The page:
It’s easy to “throw’ some questions into our learning experiences because we need to capture “completion” of the modules, especially with compliance and policy training. But how much thought do we really give to the design of our assessments and the questions that make up the assessment.
Sure, if you are measuring competency in a specific process or practical procedure then assessment is critical to ensure the learner truly understands.
Knowing a specific process or procedure “off by heart” could be the difference between life and death.
For other types of learning like compliance, system or policy, then making assessment a stronger part of the learning design process can really cement the intention of the learning outcomes.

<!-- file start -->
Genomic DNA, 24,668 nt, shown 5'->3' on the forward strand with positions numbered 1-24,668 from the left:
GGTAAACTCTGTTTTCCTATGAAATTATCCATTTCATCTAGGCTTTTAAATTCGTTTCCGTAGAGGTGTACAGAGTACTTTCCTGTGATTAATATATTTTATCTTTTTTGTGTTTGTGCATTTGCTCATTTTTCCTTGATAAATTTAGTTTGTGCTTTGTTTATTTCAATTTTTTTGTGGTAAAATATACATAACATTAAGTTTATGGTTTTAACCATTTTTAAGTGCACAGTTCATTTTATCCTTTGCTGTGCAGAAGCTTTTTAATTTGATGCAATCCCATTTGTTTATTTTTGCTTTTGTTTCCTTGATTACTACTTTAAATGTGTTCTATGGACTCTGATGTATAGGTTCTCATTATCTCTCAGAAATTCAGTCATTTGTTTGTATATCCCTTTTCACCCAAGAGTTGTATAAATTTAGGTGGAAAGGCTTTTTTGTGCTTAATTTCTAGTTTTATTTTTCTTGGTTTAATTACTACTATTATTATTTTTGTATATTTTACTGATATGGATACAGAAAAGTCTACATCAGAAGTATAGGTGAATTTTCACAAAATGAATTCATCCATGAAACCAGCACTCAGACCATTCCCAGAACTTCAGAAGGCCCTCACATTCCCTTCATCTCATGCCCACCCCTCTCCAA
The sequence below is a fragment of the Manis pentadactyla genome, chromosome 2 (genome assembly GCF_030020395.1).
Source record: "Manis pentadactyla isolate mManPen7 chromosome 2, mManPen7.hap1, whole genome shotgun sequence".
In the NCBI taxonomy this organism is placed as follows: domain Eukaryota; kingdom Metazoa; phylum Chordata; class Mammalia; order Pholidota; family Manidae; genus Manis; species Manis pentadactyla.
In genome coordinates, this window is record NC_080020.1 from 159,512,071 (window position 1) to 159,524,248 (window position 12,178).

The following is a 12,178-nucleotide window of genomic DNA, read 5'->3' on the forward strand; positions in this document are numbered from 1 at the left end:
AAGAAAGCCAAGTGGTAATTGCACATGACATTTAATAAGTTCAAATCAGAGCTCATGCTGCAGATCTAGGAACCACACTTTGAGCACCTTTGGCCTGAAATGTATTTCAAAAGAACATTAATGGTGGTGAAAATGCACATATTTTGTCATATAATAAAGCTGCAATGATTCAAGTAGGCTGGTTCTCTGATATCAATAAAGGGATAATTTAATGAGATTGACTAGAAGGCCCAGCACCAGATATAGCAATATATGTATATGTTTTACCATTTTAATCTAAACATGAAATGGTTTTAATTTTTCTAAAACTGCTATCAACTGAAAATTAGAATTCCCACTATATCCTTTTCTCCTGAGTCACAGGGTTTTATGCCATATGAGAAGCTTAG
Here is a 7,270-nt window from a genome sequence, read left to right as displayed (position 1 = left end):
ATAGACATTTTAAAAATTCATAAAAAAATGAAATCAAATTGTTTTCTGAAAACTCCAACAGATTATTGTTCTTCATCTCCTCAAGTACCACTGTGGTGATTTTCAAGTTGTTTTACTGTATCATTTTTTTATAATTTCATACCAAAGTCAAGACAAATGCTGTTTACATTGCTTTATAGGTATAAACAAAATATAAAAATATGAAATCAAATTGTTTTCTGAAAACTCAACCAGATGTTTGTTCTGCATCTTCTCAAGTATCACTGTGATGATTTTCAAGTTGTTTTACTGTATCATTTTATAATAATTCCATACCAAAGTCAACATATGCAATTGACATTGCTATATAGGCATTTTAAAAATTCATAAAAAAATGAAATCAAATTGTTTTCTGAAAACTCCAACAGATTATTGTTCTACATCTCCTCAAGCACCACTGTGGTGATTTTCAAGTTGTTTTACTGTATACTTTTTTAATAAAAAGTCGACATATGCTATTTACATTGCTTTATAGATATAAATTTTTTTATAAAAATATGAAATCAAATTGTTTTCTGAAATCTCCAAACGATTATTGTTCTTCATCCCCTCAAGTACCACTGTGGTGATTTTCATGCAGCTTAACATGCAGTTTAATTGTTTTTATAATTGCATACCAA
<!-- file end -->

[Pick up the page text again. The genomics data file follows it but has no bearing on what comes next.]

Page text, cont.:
I wanted to include this in our course to remind us that assessment is a usual part of the experience, but we may need to give it a bit more attention for maximum benefit to our learners.
The following is the first of two webinars on writing assessments. Be sure to look for the link to the second webinar.
One way we increase effectiveness of questions is to incorporate branching and content revisiting.
With Branching, we can control the experience based on how learners answer the questions. We can also send users back to relevant content if they answer questions incorrectly. They then get another chance to answer the question after reviewing the content.
Although the following example is specific to Adobe Captivate, ideas are presented to look at different ways learning experiences can be designed and developed.
This type of example steers away from the typical linear approach where you may stick all the questions at the end.